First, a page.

Rich People Don't Need Gas

Where are all the gas stations in wealthy neighborhoods?

Rich People Don't Need Gas

Lexus, Mercedes, Range Rover. Luxury cars are driven by the luckiest, most financially secure members of our society, but where do they fill up? Usually not in their neighborhoods. How appalling it would be to stick a big smelly gas station or convenience store near homes with perfectly manicured lawns and front yard fountains. Gas stations and convenience stores are found in higher quantity and lower quality in neighborhoods that are considered less desirable, with a lower average income per household- let’s talk about it.

I looked at the wealthiest neighborhoods and the poorest neighborhoods to compare access to convenience stores and made a few observations. First, when you type “wealthiest neighborhoods in Denver” into the search bar, a concise list is generated based on housing prices and income. When you type in “poorest neighborhoods in Denver,” the results are jarring. Instead of a list, the search engine provides results such as “areas to avoid” and “worst neighborhoods in Denver.” No nice list based on data, just warnings to steer clear or suffer. Second, I found that the wealthiest neighborhoods have very few convenience stores that are spread apart while the poorest have several all placed fairly close together. For example I found that the wealthiest neighborhood inside Denver had only two options for convenience stores, while one of the poorest had nine.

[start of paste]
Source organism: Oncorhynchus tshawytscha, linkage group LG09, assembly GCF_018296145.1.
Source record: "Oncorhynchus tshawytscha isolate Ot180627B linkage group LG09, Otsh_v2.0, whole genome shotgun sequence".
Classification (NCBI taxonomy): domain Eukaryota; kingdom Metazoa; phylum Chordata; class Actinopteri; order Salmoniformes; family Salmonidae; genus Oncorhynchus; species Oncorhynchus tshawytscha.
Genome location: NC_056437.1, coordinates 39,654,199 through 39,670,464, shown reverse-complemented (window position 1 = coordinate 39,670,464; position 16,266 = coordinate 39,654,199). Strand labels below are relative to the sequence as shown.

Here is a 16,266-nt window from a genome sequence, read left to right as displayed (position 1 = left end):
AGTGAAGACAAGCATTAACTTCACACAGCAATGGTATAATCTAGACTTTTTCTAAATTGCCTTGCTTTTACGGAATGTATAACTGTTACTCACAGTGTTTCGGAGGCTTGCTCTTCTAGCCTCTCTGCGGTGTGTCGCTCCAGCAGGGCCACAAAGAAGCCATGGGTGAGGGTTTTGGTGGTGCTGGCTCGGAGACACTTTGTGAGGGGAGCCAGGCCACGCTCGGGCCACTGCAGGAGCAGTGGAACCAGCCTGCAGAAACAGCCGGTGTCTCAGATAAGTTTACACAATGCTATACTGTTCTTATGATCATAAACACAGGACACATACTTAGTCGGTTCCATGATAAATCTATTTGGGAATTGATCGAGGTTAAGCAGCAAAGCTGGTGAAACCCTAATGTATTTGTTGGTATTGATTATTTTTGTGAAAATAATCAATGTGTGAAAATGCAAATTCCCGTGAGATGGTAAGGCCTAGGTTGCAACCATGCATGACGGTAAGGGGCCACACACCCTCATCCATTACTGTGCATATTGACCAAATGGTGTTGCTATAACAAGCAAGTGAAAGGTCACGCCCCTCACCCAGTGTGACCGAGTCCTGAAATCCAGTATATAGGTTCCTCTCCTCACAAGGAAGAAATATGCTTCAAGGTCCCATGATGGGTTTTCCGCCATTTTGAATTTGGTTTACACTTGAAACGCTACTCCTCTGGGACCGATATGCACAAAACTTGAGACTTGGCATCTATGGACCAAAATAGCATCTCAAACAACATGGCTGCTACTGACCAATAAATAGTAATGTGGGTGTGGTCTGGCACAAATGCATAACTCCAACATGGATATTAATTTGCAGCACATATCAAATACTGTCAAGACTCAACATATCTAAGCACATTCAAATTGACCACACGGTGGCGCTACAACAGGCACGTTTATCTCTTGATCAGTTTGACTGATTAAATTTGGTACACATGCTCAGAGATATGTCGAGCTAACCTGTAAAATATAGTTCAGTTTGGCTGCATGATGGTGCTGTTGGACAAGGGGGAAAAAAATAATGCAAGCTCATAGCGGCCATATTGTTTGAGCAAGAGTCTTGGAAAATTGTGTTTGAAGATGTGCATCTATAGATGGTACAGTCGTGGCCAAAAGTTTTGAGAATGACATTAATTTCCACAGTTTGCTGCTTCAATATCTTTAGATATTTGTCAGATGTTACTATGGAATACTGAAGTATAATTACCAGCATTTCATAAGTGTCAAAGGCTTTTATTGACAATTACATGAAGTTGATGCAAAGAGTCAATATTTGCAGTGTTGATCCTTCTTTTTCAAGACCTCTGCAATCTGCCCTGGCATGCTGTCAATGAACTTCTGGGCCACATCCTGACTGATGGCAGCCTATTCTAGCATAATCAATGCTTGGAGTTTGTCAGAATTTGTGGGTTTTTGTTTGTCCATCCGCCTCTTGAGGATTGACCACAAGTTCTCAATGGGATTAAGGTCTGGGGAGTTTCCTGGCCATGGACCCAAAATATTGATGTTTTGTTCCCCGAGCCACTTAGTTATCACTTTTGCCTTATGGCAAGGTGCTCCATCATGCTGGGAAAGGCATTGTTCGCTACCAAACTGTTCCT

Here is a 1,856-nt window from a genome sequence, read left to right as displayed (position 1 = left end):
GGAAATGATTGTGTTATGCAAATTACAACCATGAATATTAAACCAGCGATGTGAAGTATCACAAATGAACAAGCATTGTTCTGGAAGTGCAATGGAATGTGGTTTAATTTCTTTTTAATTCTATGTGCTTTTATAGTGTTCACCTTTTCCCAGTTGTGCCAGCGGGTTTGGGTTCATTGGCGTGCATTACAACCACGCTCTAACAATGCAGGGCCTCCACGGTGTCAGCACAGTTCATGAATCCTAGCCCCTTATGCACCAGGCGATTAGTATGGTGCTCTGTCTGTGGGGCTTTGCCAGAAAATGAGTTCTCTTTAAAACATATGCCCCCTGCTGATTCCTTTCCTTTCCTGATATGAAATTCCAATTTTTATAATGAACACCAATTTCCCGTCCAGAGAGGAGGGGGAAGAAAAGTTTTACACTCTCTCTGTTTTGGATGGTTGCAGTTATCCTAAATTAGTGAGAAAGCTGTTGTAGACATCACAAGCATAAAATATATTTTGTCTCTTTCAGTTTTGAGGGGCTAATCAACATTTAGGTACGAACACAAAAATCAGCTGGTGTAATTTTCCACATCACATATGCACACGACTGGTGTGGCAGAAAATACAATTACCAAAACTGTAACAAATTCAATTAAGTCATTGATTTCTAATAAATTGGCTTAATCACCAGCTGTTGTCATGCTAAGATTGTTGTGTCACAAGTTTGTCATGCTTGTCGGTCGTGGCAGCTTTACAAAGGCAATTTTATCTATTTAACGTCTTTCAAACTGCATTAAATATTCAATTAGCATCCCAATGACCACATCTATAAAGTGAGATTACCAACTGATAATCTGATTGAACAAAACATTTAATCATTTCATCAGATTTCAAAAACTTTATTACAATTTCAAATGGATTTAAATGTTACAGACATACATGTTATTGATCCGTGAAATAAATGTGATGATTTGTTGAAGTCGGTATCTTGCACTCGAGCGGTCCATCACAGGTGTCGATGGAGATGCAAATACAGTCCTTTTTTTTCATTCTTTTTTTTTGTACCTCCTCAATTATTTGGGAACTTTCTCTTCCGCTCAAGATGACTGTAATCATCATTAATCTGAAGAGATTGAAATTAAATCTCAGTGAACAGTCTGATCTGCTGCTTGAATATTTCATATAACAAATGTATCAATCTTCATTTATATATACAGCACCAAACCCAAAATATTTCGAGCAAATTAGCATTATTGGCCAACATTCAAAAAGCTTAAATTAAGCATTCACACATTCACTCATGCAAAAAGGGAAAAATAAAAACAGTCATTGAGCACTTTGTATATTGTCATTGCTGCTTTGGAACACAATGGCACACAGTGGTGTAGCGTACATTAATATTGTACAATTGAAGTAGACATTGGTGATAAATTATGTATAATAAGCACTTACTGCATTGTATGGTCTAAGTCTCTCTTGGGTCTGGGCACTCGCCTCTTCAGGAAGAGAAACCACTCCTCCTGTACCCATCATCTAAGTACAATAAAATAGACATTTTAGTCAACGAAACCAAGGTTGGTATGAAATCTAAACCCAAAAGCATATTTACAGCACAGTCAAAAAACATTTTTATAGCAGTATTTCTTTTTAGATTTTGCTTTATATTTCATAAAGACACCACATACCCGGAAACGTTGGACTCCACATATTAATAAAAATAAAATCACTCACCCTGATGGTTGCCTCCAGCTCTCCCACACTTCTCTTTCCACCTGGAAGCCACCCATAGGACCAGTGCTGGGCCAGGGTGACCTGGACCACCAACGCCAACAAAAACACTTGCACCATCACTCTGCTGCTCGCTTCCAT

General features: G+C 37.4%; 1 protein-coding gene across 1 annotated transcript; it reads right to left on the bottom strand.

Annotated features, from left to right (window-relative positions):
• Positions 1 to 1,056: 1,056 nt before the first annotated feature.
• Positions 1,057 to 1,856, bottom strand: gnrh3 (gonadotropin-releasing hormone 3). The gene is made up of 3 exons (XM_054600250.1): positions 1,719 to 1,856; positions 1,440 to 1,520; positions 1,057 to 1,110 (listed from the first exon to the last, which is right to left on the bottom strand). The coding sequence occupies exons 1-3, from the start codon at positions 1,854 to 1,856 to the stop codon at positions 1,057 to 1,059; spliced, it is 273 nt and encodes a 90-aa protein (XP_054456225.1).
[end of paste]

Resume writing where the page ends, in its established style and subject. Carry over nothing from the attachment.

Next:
So do rich people not need gas? Surely there isn't some kind of secret gas delivery service that people can only gain knowledge about once their student loans are paid and they start shopping at Nordstrom. They need gas to drive their fancy cars, they just have to go out of their way to get it, which makes sense for several reasons.

First, gas stations are an eyesore. When a gas station is found in a wealthy neighborhood, it’s usually adorned with fancy cobblestones and merchandise includes kombucha. The whole point of living in a nice neighborhood is for the ambiance and general illusion of safety, so of course they wouldn’t stick a gas station in the middle of it. When they do, it’s disguised to not look like a gas station. Second, gas stations are generally marketed toward lower income populations in the same way that Whole Foods is marketed towards lonely housewives who think they can cook. Gas stations and convenience stores stock their shelves with junk food, sodas, alcohol and all the many ways to consume nicotine. These items are marketed towards low-income folks who find them affordable and easy. I’ve never seen someone step out of their Lexus while chewing tobacco and sipping on a big gulp. Third, there is a big difference between the type and quality of cars driven by people of different incomes. Wealthier people can afford cars that not only look nicer, but run better and get greater gas mileage. Meanwhile, most people living below or just above the poverty line drive used cars, or ones with major issues severely reducing how many miles they can drive before forking up gas money. Simply put, they can’t afford to drive out of their way for gas.

Rich people need gas, but with an abundance of resources and time, they’re able to seek it out without a worry. Meanwhile, when the gas light switches on in my Toyota during my journey through their manicured lawns I’m left to wonder- where’s the gas?

fact or fiction
Susan Hewson
Susan Hewson
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Susan Hewson
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